That we are not more important is not our politicians nor our own faults. We should not be at all ashamed by this but we need to make sure we are not deluded into believing our own hype. If we try to believe it the likes of this article hurt us much more than if we are, at least in private, a bit more realistic.

  • Am Ghobsmacht

    I can’t disagree with most of the above points.

    Belfast is small.

    Latte-sipping does not maketh a city.

    Doesn’t mean it can’t try a bit harder though.

    People come from all over the world to visit (relatively) close cities: Dublin, Edinburgh and London.

    From an international point of view Belfast is a mere hop away.

    The effort required to make Belfast that little bit more appealing would not be so mammoth.

    If the cafes and restaurants were given a very specific rate-free criteria (e.g. ‘For Cod and ulster’ chip shop does not count as a ‘restaurant) then we might have a few more businesses spring up out of nowhere.

    Cafes give a city a nice vibe.

    Secondly, do away with rate relief for certain empty buildings so that they can’t be ‘landbanked’.

    What’s the point in having empty buildings?

    If a landlord/developer realises that he’ll be landed with thousands of pounds worth of rates then he’ll either play ball or sell it (or burn it….)

    As for the ‘wee city’ excuse, a run around Europe will show one that size is no obstacle when trying to create a vibe:
    Pec, Groningen, Oradea, Osijek, Split, Galway, they all have various vibes for various reasons but c’mon, Belfast has 2 universities, a ferry port, a road to Dublin, a (just about) intact architectural landscape, some pretty areas, great pubs, nearby scenery and 2 airports.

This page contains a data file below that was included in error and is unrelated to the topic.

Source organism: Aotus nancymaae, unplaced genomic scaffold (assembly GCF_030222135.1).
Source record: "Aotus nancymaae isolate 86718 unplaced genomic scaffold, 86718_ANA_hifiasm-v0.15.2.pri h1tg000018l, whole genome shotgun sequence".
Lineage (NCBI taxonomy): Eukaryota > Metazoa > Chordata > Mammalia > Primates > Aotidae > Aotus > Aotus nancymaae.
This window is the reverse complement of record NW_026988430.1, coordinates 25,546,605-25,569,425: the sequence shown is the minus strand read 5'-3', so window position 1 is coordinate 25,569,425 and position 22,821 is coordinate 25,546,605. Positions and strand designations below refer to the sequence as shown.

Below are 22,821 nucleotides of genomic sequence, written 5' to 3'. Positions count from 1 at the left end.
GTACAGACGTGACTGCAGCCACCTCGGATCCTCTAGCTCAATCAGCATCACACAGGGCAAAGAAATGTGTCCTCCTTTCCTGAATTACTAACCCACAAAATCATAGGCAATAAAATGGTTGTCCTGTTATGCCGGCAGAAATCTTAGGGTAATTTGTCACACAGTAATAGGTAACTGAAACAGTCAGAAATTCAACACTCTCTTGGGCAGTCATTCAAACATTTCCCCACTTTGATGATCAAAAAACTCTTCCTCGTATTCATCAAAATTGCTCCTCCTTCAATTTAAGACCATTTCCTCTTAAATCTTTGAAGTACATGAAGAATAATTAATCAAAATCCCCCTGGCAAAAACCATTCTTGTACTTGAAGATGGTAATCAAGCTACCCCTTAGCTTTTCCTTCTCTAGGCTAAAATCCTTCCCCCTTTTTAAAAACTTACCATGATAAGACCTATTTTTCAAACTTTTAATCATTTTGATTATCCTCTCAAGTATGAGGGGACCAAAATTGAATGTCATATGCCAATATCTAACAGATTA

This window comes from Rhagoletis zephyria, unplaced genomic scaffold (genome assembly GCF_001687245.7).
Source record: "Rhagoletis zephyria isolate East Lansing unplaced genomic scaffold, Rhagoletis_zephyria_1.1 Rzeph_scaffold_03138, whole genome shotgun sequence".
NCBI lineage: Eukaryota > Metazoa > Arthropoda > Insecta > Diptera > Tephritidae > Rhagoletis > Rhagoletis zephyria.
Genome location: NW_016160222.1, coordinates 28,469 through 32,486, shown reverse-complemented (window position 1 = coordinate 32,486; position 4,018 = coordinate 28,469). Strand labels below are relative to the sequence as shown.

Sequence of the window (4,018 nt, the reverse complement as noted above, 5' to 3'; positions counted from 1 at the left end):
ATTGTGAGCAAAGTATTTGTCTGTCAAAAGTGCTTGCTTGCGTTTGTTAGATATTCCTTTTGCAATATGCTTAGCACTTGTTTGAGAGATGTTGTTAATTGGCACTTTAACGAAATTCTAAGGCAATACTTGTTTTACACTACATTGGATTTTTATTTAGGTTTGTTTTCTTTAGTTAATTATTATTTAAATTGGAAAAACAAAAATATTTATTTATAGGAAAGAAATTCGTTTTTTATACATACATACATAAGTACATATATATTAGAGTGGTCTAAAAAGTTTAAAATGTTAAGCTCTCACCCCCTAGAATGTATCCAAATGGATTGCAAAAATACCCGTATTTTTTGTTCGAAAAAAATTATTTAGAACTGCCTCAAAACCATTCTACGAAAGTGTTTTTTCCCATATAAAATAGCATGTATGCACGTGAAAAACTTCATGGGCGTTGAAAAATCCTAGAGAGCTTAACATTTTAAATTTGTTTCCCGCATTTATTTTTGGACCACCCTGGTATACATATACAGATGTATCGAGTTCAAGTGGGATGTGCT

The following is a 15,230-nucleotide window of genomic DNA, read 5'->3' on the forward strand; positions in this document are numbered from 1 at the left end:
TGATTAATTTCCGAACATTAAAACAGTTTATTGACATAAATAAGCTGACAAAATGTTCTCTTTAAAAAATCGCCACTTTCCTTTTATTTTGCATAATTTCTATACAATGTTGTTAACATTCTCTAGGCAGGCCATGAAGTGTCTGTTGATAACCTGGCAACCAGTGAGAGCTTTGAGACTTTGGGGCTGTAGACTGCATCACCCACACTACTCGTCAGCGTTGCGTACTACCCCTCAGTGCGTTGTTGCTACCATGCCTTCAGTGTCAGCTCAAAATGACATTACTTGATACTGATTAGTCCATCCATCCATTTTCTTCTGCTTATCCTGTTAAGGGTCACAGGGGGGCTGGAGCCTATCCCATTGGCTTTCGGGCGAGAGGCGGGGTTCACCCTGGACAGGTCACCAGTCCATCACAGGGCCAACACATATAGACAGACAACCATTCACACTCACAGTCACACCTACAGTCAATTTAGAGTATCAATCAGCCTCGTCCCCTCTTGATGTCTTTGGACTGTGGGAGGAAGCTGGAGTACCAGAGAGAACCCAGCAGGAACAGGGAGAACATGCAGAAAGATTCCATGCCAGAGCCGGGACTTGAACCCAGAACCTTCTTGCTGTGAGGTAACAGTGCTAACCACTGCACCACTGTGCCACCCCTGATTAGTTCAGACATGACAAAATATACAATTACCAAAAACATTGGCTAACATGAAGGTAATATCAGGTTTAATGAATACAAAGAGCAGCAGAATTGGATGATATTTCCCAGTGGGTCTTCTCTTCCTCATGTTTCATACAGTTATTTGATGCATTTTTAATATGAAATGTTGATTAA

Fill up them oul’ buildings with pop up shops, eateries and cafes.
    No skin off the council’s nose.

    OK, maybe a bit too hipster for the locals, fair enough, it’s a working mans’ city but IF we want to sate the appetites of the suited & booted and bring over more tourists then a lot could be done for very little cost.

    How many people here would strongly object to protecting Belfast’s architecture and opening a few more cafes, restaurants and pubs?

    No one loses.

  • Gopher

    I am at a loss to understand why size is quoted as a factor in not being cosmopolitan San Francisco is no bigger than Belfast.

  • gendjinn

    Gopher,

    but we don’t have quarters we have neighbourhoods & districts, each with a unique character and it’s own micro-climate.

  • Am Ghobsmacht

    Indeed Gopher

    Depending what way you look at it, New Orleans is a similar size to Belfast.

    The nearby party town of Lafayette is much smaller.

    Size don’t matter in this context.

    Yes, Belfast is not the centre of the universe, doesn’t mean it can’t try harder though.

    BTW, was the rate relief idea yours?

  • Kensei

    Pete

    That is a bizarre comparison to make, but I suppose squishing any remotely related point to fit your point is par for the couyse for you – for a start GoT is not on pre-watershed (as much as that concept still applies) and is a fantasy series and so avoids most of the problems of a culture being fixated on drink. In fact, typically drinking a lot is typically portrayed as an attempted escape from problems – see the Hound, Tyrion, Cersei

    But mostly: so feck? If either of them are really appalled by it, I’m glad they can swallow it for once to help the economy.

    Not Petes

    It might just be my imagination but I can recall going to Dublin late 80s / early 90s and it being relatively empty. It always had a larger scale than Belfast but there wasn’t that stark difference you get now, where Dublin is clearly a much more cosmopolitan and busy city.

    Belfast is still on the up and has some advantages over similar sized cities elsewhere – not least that it is Ireland’s second largest city and there aren’t really many proper cities on the island anyway. I expect we’ll gradually become more cosmopolitan in a similar way that Dublin did, allbeit on a smaller scale. I suspect this sort of thing is cumulative, so that the more different types of activities you have, the more you’ll generate. We’ve started form a low base, so it’ll take a bit of time to snowball.